In this manner, the accused committed the crime of openly provoking and inciting people to hatred and enmity by referring to religious, racial, sectarian and regional differences. As is understood from Hurriyet and Olay newspapers, Case Report and Confrontation [of parties] Reports, witness statements by Ayhan ACET, Halit Ziya ALPTEKIN and Ahmet BESENK, and a recorded video cassette [Held in Trust] 2000/500 concerning the interviews. It is alleged and requested that in the name of the public the accused be tried promptly in accordance to procedures of No 2845 Law and the appropriate article.

The following is a related article published by the Assyrian International News Agency on 12 December.

The ongoing case of Father Yusuf Akbulut (AINA, 11-23-2000 and 12-4-2000), an Assyrian priest from St. Mary's Syrian Orthodox Church in Diyarbakir, Turkey, has raised questions in the Swedish Parliament about Turkey's eligibility for membership in the European Union. Inger Lundberg, a delegate of the Social Democrats party, raised concerns about Turkey's treatment of Assyrians, stating that "a country which requests membership in the EU cannot make encroachments on the human rights of the Assyrians/Syriacs". Furthermore, Inger Lundberg stated that this issue has "created large-scale unrest (concern) to those [Assyrians] which live in southeastern of Turkey". Mister Lundberg asked if "Sweden is ready to take orderly measures against Turkey".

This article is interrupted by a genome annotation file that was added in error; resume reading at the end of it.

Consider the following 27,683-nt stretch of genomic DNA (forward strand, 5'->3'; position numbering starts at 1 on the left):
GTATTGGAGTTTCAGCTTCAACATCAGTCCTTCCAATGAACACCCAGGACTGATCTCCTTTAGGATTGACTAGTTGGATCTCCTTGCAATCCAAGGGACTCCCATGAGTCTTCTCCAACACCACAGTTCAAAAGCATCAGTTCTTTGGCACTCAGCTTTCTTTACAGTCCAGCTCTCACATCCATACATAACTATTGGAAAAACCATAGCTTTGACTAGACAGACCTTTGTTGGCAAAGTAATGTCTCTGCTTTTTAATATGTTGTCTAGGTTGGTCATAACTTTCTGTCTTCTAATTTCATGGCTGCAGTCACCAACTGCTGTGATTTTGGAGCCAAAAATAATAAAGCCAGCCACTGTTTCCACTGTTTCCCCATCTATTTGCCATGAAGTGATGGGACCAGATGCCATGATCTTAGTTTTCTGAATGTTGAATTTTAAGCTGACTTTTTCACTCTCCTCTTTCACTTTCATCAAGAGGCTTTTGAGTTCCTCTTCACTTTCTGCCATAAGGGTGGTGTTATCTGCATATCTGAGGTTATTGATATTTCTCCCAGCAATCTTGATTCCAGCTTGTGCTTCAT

Responding to Mister Lundberg, the Minister of State, Goeran Persson, stated that the Parliament "will make sure that we, as far as democracy and human rights are concerned will not make compromises", and "this behavior does not fulfill by any means the expectations which one places against a future member of the European community."

Legal Background

Father Yusuf Akbulut was arrested for affirming, in response to questions from the newspaper reporters, the Assyrian Holocaust of 1915. Fr. Yusuf was interviewed by reporters from the Turkish newspaper Hurriyet during deliberations in the U.S. Congress regarding HR 596, the Armenian Genocide Resolution.

Father Akbulut is accused of violating Article 312, Book 2, Section 5 of the Turkish penal code, "crimes against public order". The first paragraph, "request for committing a criminal offense or threat to cause fear and panic in the surrounding population", reads as follows:

1) He who publicly makes announcements to the population approving of disobedience to the law (which is punishable by law as a crime), is punished with six months to two years prison and with a heavy fine from 6,000 to 30,000 Turkish Lira (TL)

2) He who goads publicly the population with low key statements differentiating between class, race, religion, denomination or region to hate and enmity, is punished with prison from one year to three years and with a heavy fine from 9,000 to 36,000 TL. If this goading occurs in a manner, which endangers public security, then the punishment which can be imposed is increased anywhere from one third to one half.